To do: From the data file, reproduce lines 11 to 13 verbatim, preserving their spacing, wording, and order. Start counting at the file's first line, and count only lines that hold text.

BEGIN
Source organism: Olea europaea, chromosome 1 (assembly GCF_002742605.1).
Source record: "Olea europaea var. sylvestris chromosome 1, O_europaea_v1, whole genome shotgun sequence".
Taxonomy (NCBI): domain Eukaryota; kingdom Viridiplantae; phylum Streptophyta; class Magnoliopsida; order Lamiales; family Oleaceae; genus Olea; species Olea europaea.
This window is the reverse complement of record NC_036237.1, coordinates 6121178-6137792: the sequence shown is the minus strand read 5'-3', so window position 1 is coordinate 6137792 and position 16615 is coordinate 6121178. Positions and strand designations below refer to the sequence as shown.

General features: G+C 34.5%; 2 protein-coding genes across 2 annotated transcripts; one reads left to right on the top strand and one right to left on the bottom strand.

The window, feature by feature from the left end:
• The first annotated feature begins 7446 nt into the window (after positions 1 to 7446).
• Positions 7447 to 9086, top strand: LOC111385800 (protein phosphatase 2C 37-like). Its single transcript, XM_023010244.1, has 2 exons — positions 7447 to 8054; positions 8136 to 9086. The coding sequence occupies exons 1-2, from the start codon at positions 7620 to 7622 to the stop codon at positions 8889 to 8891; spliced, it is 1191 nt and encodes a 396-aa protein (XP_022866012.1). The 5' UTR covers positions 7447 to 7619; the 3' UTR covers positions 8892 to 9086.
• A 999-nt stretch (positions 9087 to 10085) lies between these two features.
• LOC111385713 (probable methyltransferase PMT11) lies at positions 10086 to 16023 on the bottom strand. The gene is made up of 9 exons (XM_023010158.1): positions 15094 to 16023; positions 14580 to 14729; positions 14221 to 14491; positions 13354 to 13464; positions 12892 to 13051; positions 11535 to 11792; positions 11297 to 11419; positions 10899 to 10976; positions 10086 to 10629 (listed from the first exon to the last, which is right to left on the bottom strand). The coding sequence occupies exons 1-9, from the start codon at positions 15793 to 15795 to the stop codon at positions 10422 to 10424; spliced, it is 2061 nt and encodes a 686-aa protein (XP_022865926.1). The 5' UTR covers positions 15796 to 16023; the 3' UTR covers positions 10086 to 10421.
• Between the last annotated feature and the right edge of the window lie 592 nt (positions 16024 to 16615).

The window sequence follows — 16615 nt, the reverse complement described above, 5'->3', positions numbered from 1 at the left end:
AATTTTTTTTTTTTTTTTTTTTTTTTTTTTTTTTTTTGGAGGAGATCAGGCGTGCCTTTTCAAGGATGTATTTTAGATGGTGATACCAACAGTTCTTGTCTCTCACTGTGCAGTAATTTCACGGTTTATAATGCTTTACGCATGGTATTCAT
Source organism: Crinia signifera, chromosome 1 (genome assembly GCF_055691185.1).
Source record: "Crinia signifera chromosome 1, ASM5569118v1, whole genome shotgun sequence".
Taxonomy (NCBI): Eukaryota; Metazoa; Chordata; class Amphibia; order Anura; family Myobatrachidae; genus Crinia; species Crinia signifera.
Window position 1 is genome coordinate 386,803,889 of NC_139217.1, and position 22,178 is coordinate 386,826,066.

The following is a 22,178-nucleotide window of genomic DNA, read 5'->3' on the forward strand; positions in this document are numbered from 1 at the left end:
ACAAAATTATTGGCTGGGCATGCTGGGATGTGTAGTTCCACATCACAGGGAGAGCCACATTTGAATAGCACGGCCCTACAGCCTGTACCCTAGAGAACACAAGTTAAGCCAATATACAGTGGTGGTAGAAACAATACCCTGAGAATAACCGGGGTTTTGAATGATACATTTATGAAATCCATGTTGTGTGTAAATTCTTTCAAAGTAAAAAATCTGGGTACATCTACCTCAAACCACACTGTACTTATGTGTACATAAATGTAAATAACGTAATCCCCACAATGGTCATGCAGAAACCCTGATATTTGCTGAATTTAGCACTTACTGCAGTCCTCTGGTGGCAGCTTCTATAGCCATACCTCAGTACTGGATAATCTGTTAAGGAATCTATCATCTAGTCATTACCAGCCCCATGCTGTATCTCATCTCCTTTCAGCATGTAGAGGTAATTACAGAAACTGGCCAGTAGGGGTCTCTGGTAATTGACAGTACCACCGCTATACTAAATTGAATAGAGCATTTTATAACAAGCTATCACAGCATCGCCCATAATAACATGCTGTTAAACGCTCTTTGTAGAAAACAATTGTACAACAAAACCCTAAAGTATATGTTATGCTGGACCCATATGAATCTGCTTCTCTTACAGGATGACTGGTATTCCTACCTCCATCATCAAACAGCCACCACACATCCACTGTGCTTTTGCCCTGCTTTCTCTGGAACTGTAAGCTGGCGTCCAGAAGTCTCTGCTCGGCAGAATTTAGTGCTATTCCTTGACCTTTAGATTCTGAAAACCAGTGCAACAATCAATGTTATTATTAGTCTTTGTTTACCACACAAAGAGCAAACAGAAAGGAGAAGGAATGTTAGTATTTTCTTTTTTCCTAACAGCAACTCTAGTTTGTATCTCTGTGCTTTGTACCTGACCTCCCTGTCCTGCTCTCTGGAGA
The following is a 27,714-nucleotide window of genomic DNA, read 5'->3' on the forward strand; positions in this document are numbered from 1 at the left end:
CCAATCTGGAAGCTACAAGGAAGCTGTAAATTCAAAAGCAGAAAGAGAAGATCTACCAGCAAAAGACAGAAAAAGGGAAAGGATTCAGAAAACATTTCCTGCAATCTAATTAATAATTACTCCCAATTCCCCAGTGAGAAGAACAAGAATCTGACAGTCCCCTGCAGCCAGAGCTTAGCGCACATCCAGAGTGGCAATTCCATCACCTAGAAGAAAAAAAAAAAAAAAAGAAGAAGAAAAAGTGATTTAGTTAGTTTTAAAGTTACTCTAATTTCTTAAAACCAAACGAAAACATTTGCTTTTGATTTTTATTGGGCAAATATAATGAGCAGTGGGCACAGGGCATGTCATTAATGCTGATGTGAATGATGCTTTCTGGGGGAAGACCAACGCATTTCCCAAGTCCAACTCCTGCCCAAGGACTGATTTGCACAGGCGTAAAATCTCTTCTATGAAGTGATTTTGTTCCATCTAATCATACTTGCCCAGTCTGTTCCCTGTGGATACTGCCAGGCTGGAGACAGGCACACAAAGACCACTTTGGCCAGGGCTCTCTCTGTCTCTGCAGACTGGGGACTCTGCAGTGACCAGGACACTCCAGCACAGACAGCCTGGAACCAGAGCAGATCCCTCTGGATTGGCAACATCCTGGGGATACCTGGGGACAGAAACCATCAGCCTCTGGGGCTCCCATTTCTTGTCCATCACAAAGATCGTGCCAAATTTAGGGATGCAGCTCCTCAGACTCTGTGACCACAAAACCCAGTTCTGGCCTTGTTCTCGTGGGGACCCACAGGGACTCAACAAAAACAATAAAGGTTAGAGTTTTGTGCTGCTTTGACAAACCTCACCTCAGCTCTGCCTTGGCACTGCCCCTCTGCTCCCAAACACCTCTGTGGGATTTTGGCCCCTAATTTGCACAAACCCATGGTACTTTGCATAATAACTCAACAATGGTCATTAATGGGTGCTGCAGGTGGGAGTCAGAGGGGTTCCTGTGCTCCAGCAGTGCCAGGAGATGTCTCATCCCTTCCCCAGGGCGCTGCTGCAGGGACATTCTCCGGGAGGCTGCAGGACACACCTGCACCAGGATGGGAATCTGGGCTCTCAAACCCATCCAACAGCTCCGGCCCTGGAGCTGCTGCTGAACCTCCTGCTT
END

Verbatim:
• Between the last annotated feature and the right edge of the window lie 592 nt (positions 16024 to 16615).

The window sequence follows — 16615 nt, the reverse complement described above, 5'->3', positions numbered from 1 at the left end:
AATTTTTTTTTTTTTTTTTTTTTTTTTTTTTTTTTTTGGAGGAGATCAGGCGTGCCTTTTCAAGGATGTATTTTAGATGGTGATACCAACAGTTCTTGTCTCTCACTGTGCAGTAATTTCACGGTTTATAATGCTTTACGCATGGTATTCAT